Zenith X-ray tube and shield, England, 1901-1913
Ringworm in schoolchildren was treated using this X-ray tube. It was made by A. E. Dean and Company in the early 1900s. Ringworm was a common complaint in the overcrowded cities. The tube was used by Lord Haden-Guest (1877-1960) at a clinic in Blackfriars, London. Haden-Guest later became a Labour MP. He had a lifelong interest in the medical welfare of children in Britain and abroad. He also served in the Royal Army Medical Corps (RAMC) during the Boer War and both World Wars. His grandson Christopher is the current 5th Baron Haden-Guest. Christopher Guest is best known for playing hapless lead guitarist Nigel Tufnel in the spoof rock band Spinal Tap. The tube and shield are made of lead glass. This gave some protection from the X-rays. X-rays were discovered in 1895 by Wilhelm Conrad Röntgen (1845-1923). The first committee to investigate the possible ill effects of X-rays was formed three years later in 1898. Reports of burns and dermatitis due to the rays were frequent by this date. Manufacturers offered protective containers for X-ray tubes from the early 1900s.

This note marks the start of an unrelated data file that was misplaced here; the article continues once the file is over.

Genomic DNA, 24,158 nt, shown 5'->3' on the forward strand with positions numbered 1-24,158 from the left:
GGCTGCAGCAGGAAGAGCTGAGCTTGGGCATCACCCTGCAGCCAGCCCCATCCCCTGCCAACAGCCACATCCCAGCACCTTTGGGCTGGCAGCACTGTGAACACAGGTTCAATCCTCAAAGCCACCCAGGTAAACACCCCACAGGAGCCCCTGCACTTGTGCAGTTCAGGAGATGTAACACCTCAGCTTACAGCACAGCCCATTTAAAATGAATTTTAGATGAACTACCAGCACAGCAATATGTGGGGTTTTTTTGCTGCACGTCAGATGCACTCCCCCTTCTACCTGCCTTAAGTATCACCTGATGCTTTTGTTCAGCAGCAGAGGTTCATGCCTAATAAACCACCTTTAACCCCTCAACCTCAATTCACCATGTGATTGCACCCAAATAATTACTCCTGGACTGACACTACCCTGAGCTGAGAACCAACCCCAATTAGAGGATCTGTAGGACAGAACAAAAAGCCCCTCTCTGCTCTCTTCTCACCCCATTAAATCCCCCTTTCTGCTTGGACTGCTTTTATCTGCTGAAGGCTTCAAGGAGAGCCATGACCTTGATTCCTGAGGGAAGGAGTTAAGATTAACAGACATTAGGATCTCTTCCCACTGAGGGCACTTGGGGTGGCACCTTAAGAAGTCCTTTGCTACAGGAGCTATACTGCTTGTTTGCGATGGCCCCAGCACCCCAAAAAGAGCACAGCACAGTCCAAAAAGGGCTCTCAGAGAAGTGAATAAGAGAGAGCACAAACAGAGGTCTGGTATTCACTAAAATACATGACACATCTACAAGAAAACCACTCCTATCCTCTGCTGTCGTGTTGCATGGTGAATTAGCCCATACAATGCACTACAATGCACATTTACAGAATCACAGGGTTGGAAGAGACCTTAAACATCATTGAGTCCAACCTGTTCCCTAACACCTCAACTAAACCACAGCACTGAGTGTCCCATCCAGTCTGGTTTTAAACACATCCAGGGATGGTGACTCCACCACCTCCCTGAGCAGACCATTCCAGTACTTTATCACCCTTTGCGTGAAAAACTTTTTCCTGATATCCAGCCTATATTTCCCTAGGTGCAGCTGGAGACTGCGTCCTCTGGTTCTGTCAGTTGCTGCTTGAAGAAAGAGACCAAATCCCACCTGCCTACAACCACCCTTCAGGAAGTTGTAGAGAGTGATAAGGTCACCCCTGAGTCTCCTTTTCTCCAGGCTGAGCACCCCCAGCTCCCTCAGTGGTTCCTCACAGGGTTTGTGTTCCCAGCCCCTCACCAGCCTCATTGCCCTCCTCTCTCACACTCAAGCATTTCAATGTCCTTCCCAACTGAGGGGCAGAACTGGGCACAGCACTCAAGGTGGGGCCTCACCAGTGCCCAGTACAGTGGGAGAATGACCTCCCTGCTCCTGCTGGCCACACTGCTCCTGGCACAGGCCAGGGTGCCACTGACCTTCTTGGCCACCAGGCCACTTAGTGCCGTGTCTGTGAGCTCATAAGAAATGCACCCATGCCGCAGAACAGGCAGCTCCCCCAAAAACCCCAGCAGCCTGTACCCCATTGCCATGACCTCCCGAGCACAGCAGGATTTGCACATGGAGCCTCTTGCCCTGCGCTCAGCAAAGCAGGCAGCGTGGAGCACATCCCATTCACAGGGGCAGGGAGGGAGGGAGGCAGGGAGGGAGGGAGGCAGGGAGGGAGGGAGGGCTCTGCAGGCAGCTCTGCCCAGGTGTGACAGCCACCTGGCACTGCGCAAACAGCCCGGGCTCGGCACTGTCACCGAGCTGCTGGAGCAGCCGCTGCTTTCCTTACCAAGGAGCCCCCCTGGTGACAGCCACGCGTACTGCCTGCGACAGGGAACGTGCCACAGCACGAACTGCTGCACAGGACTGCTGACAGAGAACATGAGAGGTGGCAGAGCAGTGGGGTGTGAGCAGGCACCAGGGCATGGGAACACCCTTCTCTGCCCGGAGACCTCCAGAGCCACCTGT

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Glossary: x-ray tube
The part of an X-ray machine that produces X-rays. The tube itself operates under vacuum conditions.
A wave of electromagnetic radiation that has high energy and short wavelength. It is able to pass through many materials, except those of high density such as metals or bones. Discovered in 1895 by William Roentgen.
An infection of the skin. Ringworm causes a reddish blemish with a light centre that resembles a 'ring'